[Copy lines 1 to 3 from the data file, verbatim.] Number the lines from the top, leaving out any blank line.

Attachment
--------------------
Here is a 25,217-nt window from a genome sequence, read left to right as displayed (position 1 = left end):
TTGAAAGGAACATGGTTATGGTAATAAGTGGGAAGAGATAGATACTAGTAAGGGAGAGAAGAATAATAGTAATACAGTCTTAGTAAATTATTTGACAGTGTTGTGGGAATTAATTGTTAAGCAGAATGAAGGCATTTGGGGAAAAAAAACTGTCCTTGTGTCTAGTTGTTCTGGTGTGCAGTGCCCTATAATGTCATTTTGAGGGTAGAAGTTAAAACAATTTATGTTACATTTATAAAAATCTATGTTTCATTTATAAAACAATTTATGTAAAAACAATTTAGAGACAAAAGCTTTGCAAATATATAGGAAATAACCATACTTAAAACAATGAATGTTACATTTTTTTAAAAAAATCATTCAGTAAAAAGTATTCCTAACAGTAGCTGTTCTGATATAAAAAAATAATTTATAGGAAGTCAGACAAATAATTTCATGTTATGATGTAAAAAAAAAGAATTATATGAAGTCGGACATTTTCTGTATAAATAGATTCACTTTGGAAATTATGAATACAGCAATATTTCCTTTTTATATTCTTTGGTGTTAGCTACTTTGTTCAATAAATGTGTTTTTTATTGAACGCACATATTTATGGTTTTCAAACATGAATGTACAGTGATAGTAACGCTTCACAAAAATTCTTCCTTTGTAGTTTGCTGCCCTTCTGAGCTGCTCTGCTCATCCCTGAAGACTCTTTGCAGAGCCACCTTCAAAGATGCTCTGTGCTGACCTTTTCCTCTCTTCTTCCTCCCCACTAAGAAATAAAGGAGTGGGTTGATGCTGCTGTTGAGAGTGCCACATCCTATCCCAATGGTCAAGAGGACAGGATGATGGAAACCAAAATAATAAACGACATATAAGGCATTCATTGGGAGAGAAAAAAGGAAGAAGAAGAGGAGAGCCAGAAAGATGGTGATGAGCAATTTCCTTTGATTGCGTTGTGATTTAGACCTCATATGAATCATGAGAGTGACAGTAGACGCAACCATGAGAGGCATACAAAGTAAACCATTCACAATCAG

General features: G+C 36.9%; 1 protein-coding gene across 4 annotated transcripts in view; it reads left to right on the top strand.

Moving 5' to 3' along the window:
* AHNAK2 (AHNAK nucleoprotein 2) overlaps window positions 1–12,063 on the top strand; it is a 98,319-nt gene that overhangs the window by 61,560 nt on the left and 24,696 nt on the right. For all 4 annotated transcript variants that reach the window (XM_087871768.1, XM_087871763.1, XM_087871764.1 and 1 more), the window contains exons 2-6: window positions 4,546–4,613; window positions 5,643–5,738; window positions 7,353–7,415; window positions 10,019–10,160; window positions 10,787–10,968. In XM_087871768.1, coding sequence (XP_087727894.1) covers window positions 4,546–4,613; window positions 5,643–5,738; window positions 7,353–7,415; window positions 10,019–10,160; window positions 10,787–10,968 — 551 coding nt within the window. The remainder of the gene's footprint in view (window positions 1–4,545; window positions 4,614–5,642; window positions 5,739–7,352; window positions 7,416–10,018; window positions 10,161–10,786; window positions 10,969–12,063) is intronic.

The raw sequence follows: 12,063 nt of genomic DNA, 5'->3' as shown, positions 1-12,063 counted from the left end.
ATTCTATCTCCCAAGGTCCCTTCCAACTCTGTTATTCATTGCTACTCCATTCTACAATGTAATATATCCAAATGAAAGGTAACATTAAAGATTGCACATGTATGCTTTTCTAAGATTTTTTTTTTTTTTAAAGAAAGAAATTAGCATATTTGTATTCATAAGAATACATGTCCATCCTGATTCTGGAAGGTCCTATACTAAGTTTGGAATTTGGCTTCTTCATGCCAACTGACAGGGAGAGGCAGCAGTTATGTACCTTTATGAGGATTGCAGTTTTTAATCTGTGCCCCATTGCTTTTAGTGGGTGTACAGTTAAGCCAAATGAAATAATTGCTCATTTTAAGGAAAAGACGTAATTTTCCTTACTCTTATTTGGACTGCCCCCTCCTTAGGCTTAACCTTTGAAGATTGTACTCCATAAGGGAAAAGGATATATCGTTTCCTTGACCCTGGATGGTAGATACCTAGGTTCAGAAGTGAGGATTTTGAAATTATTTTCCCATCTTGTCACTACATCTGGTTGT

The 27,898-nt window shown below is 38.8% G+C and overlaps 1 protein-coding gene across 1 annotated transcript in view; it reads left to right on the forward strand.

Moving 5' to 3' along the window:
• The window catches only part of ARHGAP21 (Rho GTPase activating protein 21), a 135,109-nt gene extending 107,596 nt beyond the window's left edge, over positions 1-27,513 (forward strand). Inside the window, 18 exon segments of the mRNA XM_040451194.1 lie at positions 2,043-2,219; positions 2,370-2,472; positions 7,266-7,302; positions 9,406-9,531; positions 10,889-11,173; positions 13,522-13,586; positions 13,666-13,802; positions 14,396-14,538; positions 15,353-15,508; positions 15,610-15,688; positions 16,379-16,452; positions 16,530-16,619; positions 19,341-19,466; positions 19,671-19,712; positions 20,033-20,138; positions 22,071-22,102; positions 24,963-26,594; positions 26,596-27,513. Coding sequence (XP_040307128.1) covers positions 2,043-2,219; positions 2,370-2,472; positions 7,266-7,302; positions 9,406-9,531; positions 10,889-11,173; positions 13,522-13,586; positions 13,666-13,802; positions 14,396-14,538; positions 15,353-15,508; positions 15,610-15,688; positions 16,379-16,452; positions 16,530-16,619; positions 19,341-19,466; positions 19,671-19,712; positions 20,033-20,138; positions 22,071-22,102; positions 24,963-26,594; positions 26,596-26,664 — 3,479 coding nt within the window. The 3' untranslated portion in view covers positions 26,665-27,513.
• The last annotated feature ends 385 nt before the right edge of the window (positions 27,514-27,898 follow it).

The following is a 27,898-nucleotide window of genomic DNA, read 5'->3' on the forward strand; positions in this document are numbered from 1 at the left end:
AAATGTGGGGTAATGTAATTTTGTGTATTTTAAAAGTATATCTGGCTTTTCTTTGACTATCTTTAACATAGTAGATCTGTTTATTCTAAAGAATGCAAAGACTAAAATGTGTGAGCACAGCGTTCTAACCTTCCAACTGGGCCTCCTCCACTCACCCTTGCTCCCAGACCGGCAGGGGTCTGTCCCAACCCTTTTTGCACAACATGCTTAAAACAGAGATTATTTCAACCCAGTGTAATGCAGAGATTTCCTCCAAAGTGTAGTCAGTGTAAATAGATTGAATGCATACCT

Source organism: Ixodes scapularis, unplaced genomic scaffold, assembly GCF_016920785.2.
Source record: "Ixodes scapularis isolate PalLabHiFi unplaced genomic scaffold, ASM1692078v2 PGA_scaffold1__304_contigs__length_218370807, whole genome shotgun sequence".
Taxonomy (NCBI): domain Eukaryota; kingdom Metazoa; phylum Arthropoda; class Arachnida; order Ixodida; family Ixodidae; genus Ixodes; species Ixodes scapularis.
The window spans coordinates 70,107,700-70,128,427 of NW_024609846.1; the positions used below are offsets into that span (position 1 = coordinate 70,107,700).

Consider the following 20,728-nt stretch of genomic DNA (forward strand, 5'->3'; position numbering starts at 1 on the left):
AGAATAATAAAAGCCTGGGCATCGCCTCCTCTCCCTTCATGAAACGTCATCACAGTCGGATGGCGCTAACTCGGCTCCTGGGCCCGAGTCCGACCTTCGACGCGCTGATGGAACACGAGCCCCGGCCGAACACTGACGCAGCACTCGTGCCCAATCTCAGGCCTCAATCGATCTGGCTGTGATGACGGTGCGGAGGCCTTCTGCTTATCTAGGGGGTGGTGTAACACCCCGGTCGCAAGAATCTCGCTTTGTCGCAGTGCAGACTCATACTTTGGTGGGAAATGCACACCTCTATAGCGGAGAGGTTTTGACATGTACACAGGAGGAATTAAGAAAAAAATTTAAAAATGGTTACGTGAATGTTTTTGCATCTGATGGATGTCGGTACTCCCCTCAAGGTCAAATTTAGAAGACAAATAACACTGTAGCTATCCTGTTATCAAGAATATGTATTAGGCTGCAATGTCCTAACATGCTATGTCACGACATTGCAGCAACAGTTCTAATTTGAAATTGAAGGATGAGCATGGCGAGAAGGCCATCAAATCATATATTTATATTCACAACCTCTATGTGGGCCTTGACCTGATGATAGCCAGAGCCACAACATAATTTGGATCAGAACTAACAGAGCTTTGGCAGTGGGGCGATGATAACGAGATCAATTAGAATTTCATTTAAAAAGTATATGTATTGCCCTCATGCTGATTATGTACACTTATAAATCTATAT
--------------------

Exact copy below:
Here is a 25,217-nt window from a genome sequence, read left to right as displayed (position 1 = left end):
TTGAAAGGAACATGGTTATGGTAATAAGTGGGAAGAGATAGATACTAGTAAGGGAGAGAAGAATAATAGTAATACAGTCTTAGTAAATTATTTGACAGTGTTGTGGGAATTAATTGTTAAGCAGAATGAAGGCATTTGGGGAAAAAAAACTGTCCTTGTGTCTAGTTGTTCTGGTGTGCAGTGCCCTATAATGTCATTTTGAGGGTAGAAGTTAAAACAATTTATGTTACATTTATAAAAATCTATGTTTCATTTATAAAACAATTTATGTAAAAACAATTTAGAGACAAAAGCTTTGCAAATATATAGGAAATAACCATACTTAAAACAATGAATGTTACATTTTTTTAAAAAAATCATTCAGTAAAAAGTATTCCTAACAGTAGCTGTTCTGATATAAAAAAATAATTTATAGGAAGTCAGACAAATAATTTCATGTTATGATGTAAAAAAAAAGAATTATATGAAGTCGGACATTTTCTGTATAAATAGATTCACTTTGGAAATTATGAATACAGCAATATTTCCTTTTTATATTCTTTGGTGTTAGCTACTTTGTTCAATAAATGTGTTTTTTATTGAACGCACATATTTATGGTTTTCAAACATGAATGTACAGTGATAGTAACGCTTCACAAAAATTCTTCCTTTGTAGTTTGCTGCCCTTCTGAGCTGCTCTGCTCATCCCTGAAGACTCTTTGCAGAGCCACCTTCAAAGATGCTCTGTGCTGACCTTTTCCTCTCTTCTTCCTCCCCACTAAGAAATAAAGGAGTGGGTTGATGCTGCTGTTGAGAGTGCCACATCCTATCCCAATGGTCAAGAGGACAGGATGATGGAAACCAAAATAATAAACGACATATAAGGCATTCATTGGGAGAGAAAAAAGGAAGAAGAAGAGGAGAGCCAGAAAGATGGTGATGAGCAATTTCCTTTGATTGCGTTGTGATTTAGACCTCATATGAATCATGAGAGTGACAGTAGACGCAACCATGAGAGGCATACAAAGTAAACCATTCACAATCAG

General features: G+C 36.9%; 1 protein-coding gene across 4 annotated transcripts in view; it reads left to right on the top strand.